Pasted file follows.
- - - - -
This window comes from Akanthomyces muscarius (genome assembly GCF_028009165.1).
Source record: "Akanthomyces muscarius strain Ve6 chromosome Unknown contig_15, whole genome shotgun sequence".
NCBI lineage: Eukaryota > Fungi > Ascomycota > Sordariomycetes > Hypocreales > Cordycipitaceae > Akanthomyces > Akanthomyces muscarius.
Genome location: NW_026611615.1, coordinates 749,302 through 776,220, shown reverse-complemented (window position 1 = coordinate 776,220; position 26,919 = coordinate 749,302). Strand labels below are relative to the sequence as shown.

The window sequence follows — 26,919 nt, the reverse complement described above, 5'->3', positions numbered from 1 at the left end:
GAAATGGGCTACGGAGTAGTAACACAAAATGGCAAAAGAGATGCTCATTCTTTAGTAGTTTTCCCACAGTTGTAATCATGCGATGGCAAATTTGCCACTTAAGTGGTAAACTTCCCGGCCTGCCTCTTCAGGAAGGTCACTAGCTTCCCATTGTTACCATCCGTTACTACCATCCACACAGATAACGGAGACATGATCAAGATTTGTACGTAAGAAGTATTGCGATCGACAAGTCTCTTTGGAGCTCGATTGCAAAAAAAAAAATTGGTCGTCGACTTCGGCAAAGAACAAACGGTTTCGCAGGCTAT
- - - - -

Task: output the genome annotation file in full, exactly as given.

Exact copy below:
This window comes from Akanthomyces muscarius (genome assembly GCF_028009165.1).
Source record: "Akanthomyces muscarius strain Ve6 chromosome Unknown contig_15, whole genome shotgun sequence".
NCBI lineage: Eukaryota > Fungi > Ascomycota > Sordariomycetes > Hypocreales > Cordycipitaceae > Akanthomyces > Akanthomyces muscarius.
Genome location: NW_026611615.1, coordinates 749,302 through 776,220, shown reverse-complemented (window position 1 = coordinate 776,220; position 26,919 = coordinate 749,302). Strand labels below are relative to the sequence as shown.

The window sequence follows — 26,919 nt, the reverse complement described above, 5'->3', positions numbered from 1 at the left end:
GAAATGGGCTACGGAGTAGTAACACAAAATGGCAAAAGAGATGCTCATTCTTTAGTAGTTTTCCCACAGTTGTAATCATGCGATGGCAAATTTGCCACTTAAGTGGTAAACTTCCCGGCCTGCCTCTTCAGGAAGGTCACTAGCTTCCCATTGTTACCATCCGTTACTACCATCCACACAGATAACGGAGACATGATCAAGATTTGTACGTAAGAAGTATTGCGATCGACAAGTCTCTTTGGAGCTCGATTGCAAAAAAAAAAATTGGTCGTCGACTTCGGCAAAGAACAAACGGTTTCGCAGGCTAT